Straddling a small suitcase that just fit under the seat in front of me, full of prepped food on a packed Chinatown bus to Baltimore, the day before Thanksgiving. The same suitcase taken back to NYC, now filled with leftovers and food gifts from Florida. A grown Swedish man carving his first turkey, after learning how on YouTube. So much food that we had to bring in another table to put it on. The light-filled apartment, 60 degree Thanksgiving weather, something always bubbling on the stove.
Curtis and I went to visit my sister Clarissa and her husband Henrik in Baltimore. My mom met us there, and had practiced her roast turkey with truffle butter with my sister Almira’s family earlier that week. Clarissa, a fan of making sweets since high school, was in charge of the pies. She will always be in charge of the pies, though she forgot a few weeks before Thanksgiving what she was actually going to make. “Pies! You’re making the pies!” I insisted. “Or else there’s no dessert!” As I did last year, I promised to do the sides. Curt and I would go shopping at Union Square Greenmarket, figure out the best looking produce, and plan from there. This year, since we weren’t hosting, I had to figure out recipes that I could deep prep at home, that would pack up and travel well on a Chinatown bus. Clarissa just moved into a new apartment, and I didn’t know her kitchen set up, or how many pots and pans I’d be able to use. The more I could do beforehand, and the less I needed kitchen space when I got there, the better. So these recipes were planned with these criteria in mind. All of my prep work was done the Tuesday before Thanksgiving, as we traveled on Wednesday. So these are dishes that stand up to prep work from a day or so before.
The one dish requested was the Roasted Butternut Squash soup that I did several times last season, and served as a starter last Thanksgiving. For traveling purposes, I just roasted the butternut squash and scraped out the soft butternut squash and put it in plastic containers, so we weren’t traveling with liquids.
Spiced Butternut Squash with Tupelo honey inspired by Eric Ripert’s Avec Eric.
When I tasted the dish right out of the oven, I thought there might be too much spice – I could barely taste the butternut squash, and could only note the pepper. However, after the dish cooled down a bit, I tasted again and it was delicious. I made this dish in full before traveling.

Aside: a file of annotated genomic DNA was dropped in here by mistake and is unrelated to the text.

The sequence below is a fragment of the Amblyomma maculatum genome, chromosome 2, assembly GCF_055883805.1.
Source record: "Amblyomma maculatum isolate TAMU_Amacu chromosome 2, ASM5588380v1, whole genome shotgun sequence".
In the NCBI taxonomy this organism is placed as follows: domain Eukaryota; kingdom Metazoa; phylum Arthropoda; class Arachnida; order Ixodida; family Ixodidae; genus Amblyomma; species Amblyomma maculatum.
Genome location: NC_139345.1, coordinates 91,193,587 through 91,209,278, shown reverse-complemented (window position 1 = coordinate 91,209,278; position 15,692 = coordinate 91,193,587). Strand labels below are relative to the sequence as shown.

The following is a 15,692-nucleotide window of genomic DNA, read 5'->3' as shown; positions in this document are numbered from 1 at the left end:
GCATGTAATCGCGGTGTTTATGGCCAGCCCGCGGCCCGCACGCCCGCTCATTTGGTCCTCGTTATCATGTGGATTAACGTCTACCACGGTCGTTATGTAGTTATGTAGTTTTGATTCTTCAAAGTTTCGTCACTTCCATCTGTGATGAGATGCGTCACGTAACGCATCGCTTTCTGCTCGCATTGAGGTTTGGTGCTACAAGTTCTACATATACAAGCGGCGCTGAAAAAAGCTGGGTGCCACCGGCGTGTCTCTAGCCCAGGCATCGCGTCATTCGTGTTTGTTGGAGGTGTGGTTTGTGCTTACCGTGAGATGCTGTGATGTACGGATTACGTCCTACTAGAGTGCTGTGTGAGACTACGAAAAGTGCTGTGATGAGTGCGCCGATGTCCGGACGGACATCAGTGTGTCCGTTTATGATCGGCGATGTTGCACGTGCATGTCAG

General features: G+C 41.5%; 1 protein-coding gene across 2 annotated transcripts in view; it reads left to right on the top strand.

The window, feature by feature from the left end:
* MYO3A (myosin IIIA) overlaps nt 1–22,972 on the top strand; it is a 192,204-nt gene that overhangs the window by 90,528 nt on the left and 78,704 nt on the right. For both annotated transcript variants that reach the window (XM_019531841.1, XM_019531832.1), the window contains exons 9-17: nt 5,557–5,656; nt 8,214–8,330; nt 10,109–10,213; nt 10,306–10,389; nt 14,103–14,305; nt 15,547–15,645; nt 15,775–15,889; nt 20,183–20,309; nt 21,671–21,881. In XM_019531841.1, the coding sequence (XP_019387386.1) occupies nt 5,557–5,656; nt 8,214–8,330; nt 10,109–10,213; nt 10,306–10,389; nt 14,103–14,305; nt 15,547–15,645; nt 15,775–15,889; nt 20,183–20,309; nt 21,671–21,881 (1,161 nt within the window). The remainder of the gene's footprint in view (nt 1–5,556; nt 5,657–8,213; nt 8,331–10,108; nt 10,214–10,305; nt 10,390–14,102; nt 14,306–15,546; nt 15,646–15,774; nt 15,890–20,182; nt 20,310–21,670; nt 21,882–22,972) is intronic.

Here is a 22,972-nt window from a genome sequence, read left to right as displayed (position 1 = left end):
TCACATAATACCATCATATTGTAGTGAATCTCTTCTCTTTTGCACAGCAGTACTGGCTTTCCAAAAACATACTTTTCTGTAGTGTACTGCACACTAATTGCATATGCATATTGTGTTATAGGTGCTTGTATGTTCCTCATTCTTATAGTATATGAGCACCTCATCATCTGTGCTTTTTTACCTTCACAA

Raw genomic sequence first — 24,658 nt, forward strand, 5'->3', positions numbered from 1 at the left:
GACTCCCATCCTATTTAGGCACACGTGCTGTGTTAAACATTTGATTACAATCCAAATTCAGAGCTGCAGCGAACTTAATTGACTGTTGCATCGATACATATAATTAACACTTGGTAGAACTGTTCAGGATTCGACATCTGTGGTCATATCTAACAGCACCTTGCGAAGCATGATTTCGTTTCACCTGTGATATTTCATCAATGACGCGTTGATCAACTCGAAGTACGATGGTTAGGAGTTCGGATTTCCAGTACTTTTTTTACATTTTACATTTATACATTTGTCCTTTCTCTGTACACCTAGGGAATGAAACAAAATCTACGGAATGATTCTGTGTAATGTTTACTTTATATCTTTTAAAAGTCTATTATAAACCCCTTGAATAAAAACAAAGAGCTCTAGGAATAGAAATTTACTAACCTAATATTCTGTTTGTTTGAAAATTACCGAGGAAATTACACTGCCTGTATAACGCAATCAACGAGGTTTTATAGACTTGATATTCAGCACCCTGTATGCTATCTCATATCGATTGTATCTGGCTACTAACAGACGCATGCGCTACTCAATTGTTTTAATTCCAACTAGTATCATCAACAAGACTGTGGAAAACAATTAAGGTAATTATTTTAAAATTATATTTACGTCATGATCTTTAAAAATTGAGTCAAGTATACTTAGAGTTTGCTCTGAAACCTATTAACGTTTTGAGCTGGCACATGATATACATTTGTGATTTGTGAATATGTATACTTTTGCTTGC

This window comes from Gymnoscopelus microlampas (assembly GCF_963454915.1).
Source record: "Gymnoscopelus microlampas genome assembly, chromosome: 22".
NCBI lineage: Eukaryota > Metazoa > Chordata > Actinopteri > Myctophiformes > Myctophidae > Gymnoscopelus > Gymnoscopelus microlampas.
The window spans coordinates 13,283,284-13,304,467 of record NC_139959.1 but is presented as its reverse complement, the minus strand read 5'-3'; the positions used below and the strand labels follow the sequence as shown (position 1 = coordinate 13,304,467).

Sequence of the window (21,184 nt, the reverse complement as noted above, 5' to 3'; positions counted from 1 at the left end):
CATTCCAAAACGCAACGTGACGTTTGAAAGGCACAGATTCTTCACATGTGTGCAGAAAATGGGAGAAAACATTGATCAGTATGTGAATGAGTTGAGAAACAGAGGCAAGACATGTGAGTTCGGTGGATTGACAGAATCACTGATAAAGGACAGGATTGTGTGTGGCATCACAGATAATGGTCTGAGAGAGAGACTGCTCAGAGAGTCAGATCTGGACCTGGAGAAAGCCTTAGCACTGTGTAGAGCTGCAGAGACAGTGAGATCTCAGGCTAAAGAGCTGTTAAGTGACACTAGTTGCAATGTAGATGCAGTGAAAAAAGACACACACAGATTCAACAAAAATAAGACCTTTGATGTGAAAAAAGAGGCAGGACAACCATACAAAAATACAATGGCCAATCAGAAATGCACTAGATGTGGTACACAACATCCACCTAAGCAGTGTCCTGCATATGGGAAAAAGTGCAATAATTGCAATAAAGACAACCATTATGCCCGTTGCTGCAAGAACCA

Glazed Carrots, courtesy of Better Homes and Gardens, 75th Anniversary Edition. The cookbook was a gift from my sister Almira and her husband Paul in my early days of cooking. The recipes are easy and fast. Some of them are less successful, relying on shortcut techniques that don’t get the full flavor out of hot chocolate, for instance. But this glazed carrots recipe – a pound of carrots, a tablespoon of brown sugar, a tablespoon of butter – reminds me of Steel Magnolias “cuppa cuppa cuppa” recipe, so easy you don’t need to write it down. It’s lovely and simple, and lets those beautiful, massive carrots from the greenmarket stand out. I also made this dish in full before traveling.
Red Salad, a dish apparently served in the Dominican Republic during Christmas and other holidays. Curt and my mom love beets, so this was for them. Again, a dish I was able to make in full before traveling. Leftover beets became borscht when Curt and I got back (but that’s for another entry).
Sweet Potato Biscuits. This dish actually went against my desire to make side dishes that were a) recognizable as vegetables; b) could travel well and c) be prepped two days before. However, every “make ahead” recipe with sweet potatoes required turning them into a puree. Perhaps I should confess here that sweet potatoes are not my favorite vegetable. I didn’t grow up with them, and when I was introduced to them in adolescence and early adulthood, they were often served to me in a cloying pie or casserole. Recently I was watching The Chew, and while I have an affection for all of the co-hosts, seeing Daphne Oz drizzle maple syrup all over a microwaved sweet potato made my mouth fill with saliva to balance all the sugars rushing in. And she’s the healthy one!
Nevertheless, I’m trying to re-experience vegetables that I haven’t loved in the past, and as it’s certainly the season for sweet potatoes, I thought I’d give them another try. Not wanting to settle for a sweet potato casserole, I attempted Sweet Potato Biscuits. I could make the biscuit dough beforehand, roll it out, cut it into biscuit rounds and freeze it before I got to Baltimore. But I accidentally added too much liquid (how am I supposed to measure 7/8 of a cup, Bittman?!), so my biscuit dough was too wet to roll out. Fortunately, Bittman has a solution for this, and conveniently for me, the solution was right above the sweet potato biscuit recipe: Drop biscuits. I put the drop biscuit dough into containers and brought it as raw material. After the turkey came out of the oven, my mom and Clarissa dropped the dough onto the baking sheet and we baked until golden brown. A few days later, when Clarissa was making turkey soup, I suggested we drop teaspoons of the remaining dough in, so it became turkey and sweet potato dumpling soup. Delicious! The dumplings had a beautiful, substantial texture.
The active use and re-use of scraps, bones, and innards. Imagining and reinterpretation based on what’s in front of us. Tongues as measuring spoons. Creating Filipino fiesta meat rolls embotido and morcon in the days following. Beef liver and pork fat. Gravy. Sips of an aged Sciacchetrà from Curt’s and my first year anniversary celebrated in the Cinque Terre, now with more tobacco and fewer honeyed notes, yet still smooth, special, unlike anything else I’ve ever tasted. Much to be grateful for.